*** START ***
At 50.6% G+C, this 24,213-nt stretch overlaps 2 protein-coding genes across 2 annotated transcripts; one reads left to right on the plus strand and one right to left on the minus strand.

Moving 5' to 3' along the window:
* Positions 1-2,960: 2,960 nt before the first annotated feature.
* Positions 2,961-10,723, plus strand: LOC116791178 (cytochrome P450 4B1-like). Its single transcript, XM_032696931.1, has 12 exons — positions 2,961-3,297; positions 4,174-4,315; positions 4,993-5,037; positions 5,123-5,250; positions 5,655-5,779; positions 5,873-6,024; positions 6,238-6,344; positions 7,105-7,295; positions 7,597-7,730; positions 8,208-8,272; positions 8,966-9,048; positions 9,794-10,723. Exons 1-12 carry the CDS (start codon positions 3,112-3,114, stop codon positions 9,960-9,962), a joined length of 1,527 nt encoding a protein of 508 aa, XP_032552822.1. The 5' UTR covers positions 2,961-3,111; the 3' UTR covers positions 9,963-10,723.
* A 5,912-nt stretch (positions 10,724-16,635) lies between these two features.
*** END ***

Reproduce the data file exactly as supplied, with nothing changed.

At 50.6% G+C, this 24,213-nt stretch overlaps 2 protein-coding genes across 2 annotated transcripts; one reads left to right on the plus strand and one right to left on the minus strand.

Moving 5' to 3' along the window:
* Positions 1-2,960: 2,960 nt before the first annotated feature.
* Positions 2,961-10,723, plus strand: LOC116791178 (cytochrome P450 4B1-like). Its single transcript, XM_032696931.1, has 12 exons — positions 2,961-3,297; positions 4,174-4,315; positions 4,993-5,037; positions 5,123-5,250; positions 5,655-5,779; positions 5,873-6,024; positions 6,238-6,344; positions 7,105-7,295; positions 7,597-7,730; positions 8,208-8,272; positions 8,966-9,048; positions 9,794-10,723. Exons 1-12 carry the CDS (start codon positions 3,112-3,114, stop codon positions 9,960-9,962), a joined length of 1,527 nt encoding a protein of 508 aa, XP_032552822.1. The 5' UTR covers positions 2,961-3,111; the 3' UTR covers positions 9,963-10,723.
* A 5,912-nt stretch (positions 10,724-16,635) lies between these two features.